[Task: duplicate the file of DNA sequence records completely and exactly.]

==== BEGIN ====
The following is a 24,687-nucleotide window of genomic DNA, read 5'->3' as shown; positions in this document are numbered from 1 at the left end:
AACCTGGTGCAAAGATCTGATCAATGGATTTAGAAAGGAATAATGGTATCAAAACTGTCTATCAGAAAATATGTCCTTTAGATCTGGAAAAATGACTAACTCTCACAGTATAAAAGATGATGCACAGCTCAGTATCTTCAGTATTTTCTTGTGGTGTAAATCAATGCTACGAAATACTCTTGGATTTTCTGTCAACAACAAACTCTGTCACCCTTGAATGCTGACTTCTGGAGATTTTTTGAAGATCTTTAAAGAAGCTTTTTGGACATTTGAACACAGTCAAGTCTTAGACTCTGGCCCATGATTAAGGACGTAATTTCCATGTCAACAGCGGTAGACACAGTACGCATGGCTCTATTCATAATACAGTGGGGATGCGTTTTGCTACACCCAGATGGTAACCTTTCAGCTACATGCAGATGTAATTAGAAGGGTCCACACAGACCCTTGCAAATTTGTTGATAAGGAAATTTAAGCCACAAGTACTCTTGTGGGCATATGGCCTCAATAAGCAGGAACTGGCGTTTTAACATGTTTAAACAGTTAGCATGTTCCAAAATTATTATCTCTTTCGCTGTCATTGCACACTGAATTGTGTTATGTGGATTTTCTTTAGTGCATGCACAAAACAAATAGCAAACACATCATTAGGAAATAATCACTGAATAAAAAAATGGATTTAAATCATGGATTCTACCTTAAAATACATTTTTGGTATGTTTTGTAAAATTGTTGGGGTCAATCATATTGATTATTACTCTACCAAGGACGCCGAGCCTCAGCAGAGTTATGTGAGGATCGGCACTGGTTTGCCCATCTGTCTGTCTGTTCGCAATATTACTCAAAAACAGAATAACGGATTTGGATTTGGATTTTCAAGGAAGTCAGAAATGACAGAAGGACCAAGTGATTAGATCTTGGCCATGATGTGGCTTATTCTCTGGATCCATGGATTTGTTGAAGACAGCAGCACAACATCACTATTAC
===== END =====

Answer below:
The following is a 24,687-nucleotide window of genomic DNA, read 5'->3' as shown; positions in this document are numbered from 1 at the left end:
AACCTGGTGCAAAGATCTGATCAATGGATTTAGAAAGGAATAATGGTATCAAAACTGTCTATCAGAAAATATGTCCTTTAGATCTGGAAAAATGACTAACTCTCACAGTATAAAAGATGATGCACAGCTCAGTATCTTCAGTATTTTCTTGTGGTGTAAATCAATGCTACGAAATACTCTTGGATTTTCTGTCAACAACAAACTCTGTCACCCTTGAATGCTGACTTCTGGAGATTTTTTGAAGATCTTTAAAGAAGCTTTTTGGACATTTGAACACAGTCAAGTCTTAGACTCTGGCCCATGATTAAGGACGTAATTTCCATGTCAACAGCGGTAGACACAGTACGCATGGCTCTATTCATAATACAGTGGGGATGCGTTTTGCTACACCCAGATGGTAACCTTTCAGCTACATGCAGATGTAATTAGAAGGGTCCACACAGACCCTTGCAAATTTGTTGATAAGGAAATTTAAGCCACAAGTACTCTTGTGGGCATATGGCCTCAATAAGCAGGAACTGGCGTTTTAACATGTTTAAACAGTTAGCATGTTCCAAAATTATTATCTCTTTCGCTGTCATTGCACACTGAATTGTGTTATGTGGATTTTCTTTAGTGCATGCACAAAACAAATAGCAAACACATCATTAGGAAATAATCACTGAATAAAAAAATGGATTTAAATCATGGATTCTACCTTAAAATACATTTTTGGTATGTTTTGTAAAATTGTTGGGGTCAATCATATTGATTATTACTCTACCAAGGACGCCGAGCCTCAGCAGAGTTATGTGAGGATCGGCACTGGTTTGCCCATCTGTCTGTCTGTTCGCAATATTACTCAAAAACAGAATAACGGATTTGGATTTGGATTTTCAAGGAAGTCAGAAATGACAGAAGGACCAAGTGATTAGATCTTGGCCATGATGTGGCTTATTCTCTGGATCCATGGATTTGTTGAAGACAGCAGCACAACATCACTATTAC